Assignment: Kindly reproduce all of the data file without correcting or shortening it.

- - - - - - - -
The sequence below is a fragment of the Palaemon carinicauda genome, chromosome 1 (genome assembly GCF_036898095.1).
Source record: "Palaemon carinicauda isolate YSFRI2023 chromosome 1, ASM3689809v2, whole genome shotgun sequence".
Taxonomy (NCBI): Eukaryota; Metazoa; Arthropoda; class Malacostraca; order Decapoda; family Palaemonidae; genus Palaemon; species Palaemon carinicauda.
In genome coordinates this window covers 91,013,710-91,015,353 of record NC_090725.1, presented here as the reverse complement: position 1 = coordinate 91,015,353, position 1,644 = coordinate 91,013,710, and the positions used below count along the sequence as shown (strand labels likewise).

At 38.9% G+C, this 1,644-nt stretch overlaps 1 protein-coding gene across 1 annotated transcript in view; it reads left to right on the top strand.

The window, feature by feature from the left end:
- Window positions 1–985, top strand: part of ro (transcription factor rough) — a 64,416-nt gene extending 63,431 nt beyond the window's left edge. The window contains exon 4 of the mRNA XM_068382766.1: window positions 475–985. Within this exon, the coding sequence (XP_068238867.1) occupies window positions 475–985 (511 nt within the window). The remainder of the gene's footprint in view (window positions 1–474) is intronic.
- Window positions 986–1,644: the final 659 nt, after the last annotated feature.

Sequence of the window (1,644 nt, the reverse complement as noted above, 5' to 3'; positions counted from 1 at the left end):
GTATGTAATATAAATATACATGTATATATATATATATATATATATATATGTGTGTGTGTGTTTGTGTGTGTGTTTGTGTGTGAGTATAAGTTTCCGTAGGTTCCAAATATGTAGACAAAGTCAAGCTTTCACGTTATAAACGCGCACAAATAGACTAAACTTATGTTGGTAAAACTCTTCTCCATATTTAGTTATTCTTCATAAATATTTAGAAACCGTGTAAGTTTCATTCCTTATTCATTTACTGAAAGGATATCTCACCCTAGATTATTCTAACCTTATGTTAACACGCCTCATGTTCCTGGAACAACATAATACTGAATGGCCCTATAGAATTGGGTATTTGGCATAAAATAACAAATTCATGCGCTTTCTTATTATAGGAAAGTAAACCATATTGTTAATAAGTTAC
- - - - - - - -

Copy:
The sequence below is a fragment of the Palaemon carinicauda genome, chromosome 1 (genome assembly GCF_036898095.1).
Source record: "Palaemon carinicauda isolate YSFRI2023 chromosome 1, ASM3689809v2, whole genome shotgun sequence".
Taxonomy (NCBI): Eukaryota; Metazoa; Arthropoda; class Malacostraca; order Decapoda; family Palaemonidae; genus Palaemon; species Palaemon carinicauda.
In genome coordinates this window covers 91,013,710-91,015,353 of record NC_090725.1, presented here as the reverse complement: position 1 = coordinate 91,015,353, position 1,644 = coordinate 91,013,710, and the positions used below count along the sequence as shown (strand labels likewise).

At 38.9% G+C, this 1,644-nt stretch overlaps 1 protein-coding gene across 1 annotated transcript in view; it reads left to right on the top strand.

The window, feature by feature from the left end:
- Window positions 1–985, top strand: part of ro (transcription factor rough) — a 64,416-nt gene extending 63,431 nt beyond the window's left edge. The window contains exon 4 of the mRNA XM_068382766.1: window positions 475–985. Within this exon, the coding sequence (XP_068238867.1) occupies window positions 475–985 (511 nt within the window). The remainder of the gene's footprint in view (window positions 1–474) is intronic.
- Window positions 986–1,644: the final 659 nt, after the last annotated feature.

Sequence of the window (1,644 nt, the reverse complement as noted above, 5' to 3'; positions counted from 1 at the left end):
GTATGTAATATAAATATACATGTATATATATATATATATATATATATATGTGTGTGTGTGTTTGTGTGTGTGTTTGTGTGTGAGTATAAGTTTCCGTAGGTTCCAAATATGTAGACAAAGTCAAGCTTTCACGTTATAAACGCGCACAAATAGACTAAACTTATGTTGGTAAAACTCTTCTCCATATTTAGTTATTCTTCATAAATATTTAGAAACCGTGTAAGTTTCATTCCTTATTCATTTACTGAAAGGATATCTCACCCTAGATTATTCTAACCTTATGTTAACACGCCTCATGTTCCTGGAACAACATAATACTGAATGGCCCTATAGAATTGGGTATTTGGCATAAAATAACAAATTCATGCGCTTTCTTATTATAGGAAAGTAAACCATATTGTTAATAAGTTAC